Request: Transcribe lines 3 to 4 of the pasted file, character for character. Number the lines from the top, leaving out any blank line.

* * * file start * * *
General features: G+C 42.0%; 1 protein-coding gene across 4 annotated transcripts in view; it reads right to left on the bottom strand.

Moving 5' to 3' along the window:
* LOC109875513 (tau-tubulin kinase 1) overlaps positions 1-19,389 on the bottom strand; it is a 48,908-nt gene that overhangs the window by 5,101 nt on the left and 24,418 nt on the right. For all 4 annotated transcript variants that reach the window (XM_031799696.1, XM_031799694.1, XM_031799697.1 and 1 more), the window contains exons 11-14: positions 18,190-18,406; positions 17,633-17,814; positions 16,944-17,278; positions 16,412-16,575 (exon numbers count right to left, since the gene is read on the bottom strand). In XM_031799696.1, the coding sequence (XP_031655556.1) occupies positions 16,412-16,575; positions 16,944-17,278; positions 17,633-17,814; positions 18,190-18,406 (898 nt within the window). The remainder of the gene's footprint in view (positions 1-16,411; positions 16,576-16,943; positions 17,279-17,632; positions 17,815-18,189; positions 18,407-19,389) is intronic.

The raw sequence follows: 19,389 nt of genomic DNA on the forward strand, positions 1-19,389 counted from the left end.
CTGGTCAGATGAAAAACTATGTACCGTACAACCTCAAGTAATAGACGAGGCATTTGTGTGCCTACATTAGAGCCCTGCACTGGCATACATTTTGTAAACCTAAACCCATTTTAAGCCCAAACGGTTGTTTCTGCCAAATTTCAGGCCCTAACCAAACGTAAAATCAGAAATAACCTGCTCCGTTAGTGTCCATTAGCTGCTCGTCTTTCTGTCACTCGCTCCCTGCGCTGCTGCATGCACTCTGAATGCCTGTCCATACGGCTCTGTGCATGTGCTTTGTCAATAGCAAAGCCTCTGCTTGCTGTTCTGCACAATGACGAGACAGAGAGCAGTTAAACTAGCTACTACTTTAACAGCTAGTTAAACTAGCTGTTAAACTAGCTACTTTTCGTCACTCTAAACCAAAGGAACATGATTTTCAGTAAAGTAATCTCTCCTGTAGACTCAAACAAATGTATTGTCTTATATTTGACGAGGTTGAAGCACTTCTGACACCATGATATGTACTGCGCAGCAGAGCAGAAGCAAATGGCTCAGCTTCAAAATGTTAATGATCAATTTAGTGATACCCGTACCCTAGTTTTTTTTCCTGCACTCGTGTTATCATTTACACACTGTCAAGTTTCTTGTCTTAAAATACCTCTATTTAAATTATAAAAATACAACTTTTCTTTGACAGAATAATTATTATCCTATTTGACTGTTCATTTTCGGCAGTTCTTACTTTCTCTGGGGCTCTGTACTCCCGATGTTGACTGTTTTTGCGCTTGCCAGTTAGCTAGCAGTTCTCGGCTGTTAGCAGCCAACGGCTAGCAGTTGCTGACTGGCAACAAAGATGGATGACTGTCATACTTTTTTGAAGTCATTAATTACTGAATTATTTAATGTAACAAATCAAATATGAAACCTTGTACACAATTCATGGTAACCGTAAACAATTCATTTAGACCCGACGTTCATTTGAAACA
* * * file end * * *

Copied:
* LOC109875513 (tau-tubulin kinase 1) overlaps positions 1-19,389 on the bottom strand; it is a 48,908-nt gene that overhangs the window by 5,101 nt on the left and 24,418 nt on the right. For all 4 annotated transcript variants that reach the window (XM_031799696.1, XM_031799694.1, XM_031799697.1 and 1 more), the window contains exons 11-14: positions 18,190-18,406; positions 17,633-17,814; positions 16,944-17,278; positions 16,412-16,575 (exon numbers count right to left, since the gene is read on the bottom strand). In XM_031799696.1, the coding sequence (XP_031655556.1) occupies positions 16,412-16,575; positions 16,944-17,278; positions 17,633-17,814; positions 18,190-18,406 (898 nt within the window). The remainder of the gene's footprint in view (positions 1-16,411; positions 16,576-16,943; positions 17,279-17,632; positions 17,815-18,189; positions 18,407-19,389) is intronic.

The raw sequence follows: 19,389 nt of genomic DNA on the forward strand, positions 1-19,389 counted from the left end.